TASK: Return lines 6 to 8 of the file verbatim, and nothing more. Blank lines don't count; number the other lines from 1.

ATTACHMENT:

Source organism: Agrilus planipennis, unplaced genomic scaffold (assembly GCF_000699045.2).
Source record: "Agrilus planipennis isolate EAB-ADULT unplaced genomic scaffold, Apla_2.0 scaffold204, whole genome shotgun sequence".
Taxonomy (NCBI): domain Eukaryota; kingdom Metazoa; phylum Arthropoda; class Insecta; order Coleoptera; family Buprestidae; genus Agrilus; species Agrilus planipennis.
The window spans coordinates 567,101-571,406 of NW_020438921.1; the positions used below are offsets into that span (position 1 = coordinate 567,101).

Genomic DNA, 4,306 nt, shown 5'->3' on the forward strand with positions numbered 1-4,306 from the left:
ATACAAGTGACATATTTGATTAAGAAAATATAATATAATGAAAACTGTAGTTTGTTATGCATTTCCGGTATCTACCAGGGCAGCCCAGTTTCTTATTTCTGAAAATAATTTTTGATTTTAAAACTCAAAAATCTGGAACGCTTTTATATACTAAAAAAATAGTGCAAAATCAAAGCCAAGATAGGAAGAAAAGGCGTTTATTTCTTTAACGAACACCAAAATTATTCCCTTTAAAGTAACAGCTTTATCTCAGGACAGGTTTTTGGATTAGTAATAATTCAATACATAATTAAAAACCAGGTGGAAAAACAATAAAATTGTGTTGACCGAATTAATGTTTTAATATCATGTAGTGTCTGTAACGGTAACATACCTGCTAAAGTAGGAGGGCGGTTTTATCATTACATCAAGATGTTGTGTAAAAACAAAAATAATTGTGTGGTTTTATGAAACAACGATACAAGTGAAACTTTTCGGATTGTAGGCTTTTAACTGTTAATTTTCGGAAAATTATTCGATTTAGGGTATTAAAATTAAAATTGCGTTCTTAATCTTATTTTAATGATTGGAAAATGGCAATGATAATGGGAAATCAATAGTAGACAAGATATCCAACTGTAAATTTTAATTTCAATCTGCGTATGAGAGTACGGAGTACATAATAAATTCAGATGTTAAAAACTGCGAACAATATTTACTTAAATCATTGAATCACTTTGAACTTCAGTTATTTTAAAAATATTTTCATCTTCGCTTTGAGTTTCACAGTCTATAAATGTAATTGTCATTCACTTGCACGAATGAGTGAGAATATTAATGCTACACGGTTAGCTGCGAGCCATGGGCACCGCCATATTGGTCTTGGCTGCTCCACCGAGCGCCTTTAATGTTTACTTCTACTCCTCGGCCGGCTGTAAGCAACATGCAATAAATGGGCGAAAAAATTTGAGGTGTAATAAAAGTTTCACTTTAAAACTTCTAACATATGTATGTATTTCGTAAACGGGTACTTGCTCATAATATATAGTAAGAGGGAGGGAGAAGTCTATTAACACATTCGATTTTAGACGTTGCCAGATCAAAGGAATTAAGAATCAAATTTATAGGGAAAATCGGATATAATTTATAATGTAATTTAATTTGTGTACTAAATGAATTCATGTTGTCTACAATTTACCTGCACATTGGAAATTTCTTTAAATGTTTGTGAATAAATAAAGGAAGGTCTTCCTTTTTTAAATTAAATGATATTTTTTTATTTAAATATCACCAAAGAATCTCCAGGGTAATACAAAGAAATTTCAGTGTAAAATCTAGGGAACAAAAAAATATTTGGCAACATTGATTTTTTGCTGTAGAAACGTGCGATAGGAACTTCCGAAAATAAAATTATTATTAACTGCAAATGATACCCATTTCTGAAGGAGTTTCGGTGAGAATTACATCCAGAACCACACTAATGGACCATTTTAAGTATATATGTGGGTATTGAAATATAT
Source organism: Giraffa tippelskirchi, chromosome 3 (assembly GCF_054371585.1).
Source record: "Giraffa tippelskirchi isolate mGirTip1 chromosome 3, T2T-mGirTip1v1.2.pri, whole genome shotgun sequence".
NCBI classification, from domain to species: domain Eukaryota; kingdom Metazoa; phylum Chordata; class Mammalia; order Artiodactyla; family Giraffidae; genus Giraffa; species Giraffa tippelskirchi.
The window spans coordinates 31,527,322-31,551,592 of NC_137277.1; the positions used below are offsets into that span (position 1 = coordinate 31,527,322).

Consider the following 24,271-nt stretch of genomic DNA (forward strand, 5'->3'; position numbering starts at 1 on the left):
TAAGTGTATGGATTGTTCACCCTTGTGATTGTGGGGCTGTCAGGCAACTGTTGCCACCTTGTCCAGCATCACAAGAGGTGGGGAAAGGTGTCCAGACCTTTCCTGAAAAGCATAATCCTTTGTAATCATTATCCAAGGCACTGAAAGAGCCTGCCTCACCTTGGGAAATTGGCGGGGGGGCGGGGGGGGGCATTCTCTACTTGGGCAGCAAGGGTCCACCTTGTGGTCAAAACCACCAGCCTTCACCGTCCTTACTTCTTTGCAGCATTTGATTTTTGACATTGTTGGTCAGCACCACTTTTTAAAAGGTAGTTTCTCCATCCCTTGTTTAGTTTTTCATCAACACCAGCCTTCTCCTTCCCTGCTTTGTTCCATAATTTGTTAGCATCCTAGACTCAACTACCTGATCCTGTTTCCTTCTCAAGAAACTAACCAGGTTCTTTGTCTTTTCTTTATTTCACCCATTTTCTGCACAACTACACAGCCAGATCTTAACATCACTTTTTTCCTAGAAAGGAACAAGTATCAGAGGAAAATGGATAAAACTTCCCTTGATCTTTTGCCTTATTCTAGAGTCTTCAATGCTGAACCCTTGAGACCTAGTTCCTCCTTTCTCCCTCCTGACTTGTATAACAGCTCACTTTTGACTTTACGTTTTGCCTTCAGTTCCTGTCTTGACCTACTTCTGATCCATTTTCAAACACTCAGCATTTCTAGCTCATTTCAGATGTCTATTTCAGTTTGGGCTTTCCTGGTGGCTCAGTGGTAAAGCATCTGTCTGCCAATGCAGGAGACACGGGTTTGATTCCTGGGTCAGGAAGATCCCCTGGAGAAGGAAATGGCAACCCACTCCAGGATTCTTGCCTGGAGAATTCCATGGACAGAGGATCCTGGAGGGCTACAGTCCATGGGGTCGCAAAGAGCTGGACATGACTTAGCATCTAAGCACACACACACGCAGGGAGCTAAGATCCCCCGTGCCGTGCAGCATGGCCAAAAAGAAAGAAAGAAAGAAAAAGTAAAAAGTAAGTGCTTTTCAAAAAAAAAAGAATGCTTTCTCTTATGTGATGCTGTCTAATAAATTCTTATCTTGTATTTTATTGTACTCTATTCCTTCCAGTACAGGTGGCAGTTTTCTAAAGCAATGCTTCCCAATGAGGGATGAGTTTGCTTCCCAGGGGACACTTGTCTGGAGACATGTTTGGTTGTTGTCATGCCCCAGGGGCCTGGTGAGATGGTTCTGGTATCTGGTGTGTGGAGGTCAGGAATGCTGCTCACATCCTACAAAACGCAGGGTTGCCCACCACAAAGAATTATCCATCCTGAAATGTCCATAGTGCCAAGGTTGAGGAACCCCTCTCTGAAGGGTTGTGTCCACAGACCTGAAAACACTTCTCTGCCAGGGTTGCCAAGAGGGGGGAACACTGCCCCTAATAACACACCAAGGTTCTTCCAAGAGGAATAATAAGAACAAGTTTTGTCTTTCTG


ATACAAGTGACATATTTGATTAAGAAAATATAATATAATGAAAACTGTAGTTTGTTATGCATTTCCGGTATCTACCAGGGCAGCCCAGTTTCTTATTTCTGAAAATAATTTTTGATTTTAAAACTCAAAAATCTGGAACGCTTTTATATACTAAAAAAATAGTGCAAAATCAAAGCCAAGATAGGAAGAAAAGGCGTTTATTTCTTTAACGAACACCAAAATTATTCCCTTTAAAGTAACAGCTTTATCTCAGGACAGGTTTTTGGATTAGTAATAATTCAATACATAATTAAAAACCAGGTGGAAAAACAATAAAATTGTGTTGACCGAATTAATGTTTTAATATCATGTAGTGTCTGTAACGGTAACATACCTGCTAAAGTAGGAGGGCGGTTTTATCATTACATCAAGATGTTGTGTAAAAACAAAAATAATTGTGTGGTTTTATGAAACAACGATACAAGTGAAACTTTTCGGATTGTAGGCTTTTAACTGTTAATTTTCGGAAAATTATTCGATTTAGGGTATTAAAATTAAAATTGCGTTCTTAATCTTATTTTAATGATTGGAAAATGGCAATGATAATGGGAAATCAATAGTAGACAAGATATCCAACTGTAAATTTTAATTTCAATCTGCGTATGAGAGTACGGAGTACATAATAAATTCAGATGTTAAAAACTGCGAACAATATTTACTTAAATCATTGAATCACTTTGAACTTCAGTTATTTTAAAAATATTTTCATCTTCGCTTTGAGTTTCACAGTCTATAAATGTAATTGTCATTCACTTGCACGAATGAGTGAGAATATTAATGCTACACGGTTAGCTGCGAGCCATGGGCACCGCCATATTGGTCTTGGCTGCTCCACCGAGCGCCTTTAATGTTTACTTCTACTCCTCGGCCGGCTGTAAGCAACATGCAATAAATGGGCGAAAAAATTTGAGGTGTAATAAAAGTTTCACTTTAAAACTTCTAACATATGTATGTATTTCGTAAACGGGTACTTGCTCATAATATATAGTAAGAGGGAGGGAGAAGTCTATTAACACATTCGATTTTAGACGTTGCCAGATCAAAGGAATTAAGAATCAAATTTATAGGGAAAATCGGATATAATTTATAATGTAATTTAATTTGTGTACTAAATGAATTCATGTTGTCTACAATTTACCTGCACATTGGAAATTTCTTTAAATGTTTGTGAATAAATAAAGGAAGGTCTTCCTTTTTTAAATTAAATGATATTTTTTTATTTAAATATCACCAAAGAATCTCCAGGGTAATACAAAGAAATTTCAGTGTAAAATCTAGGGAACAAAAAAATATTTGGCAACATTGATTTTTTGCTGTAGAAACGTGCGATAGGAACTTCCGAAAATAAAATTATTATTAACTGCAAATGATACCCATTTCTGAAGGAGTTTCGGTGAGAATTACATCCAGAACCACACTAATGGACCATTTTAAGTATATATGTGGGTATTGAAATATAT
Source organism: Giraffa tippelskirchi, chromosome 3 (assembly GCF_054371585.1).
Source record: "Giraffa tippelskirchi isolate mGirTip1 chromosome 3, T2T-mGirTip1v1.2.pri, whole genome shotgun sequence".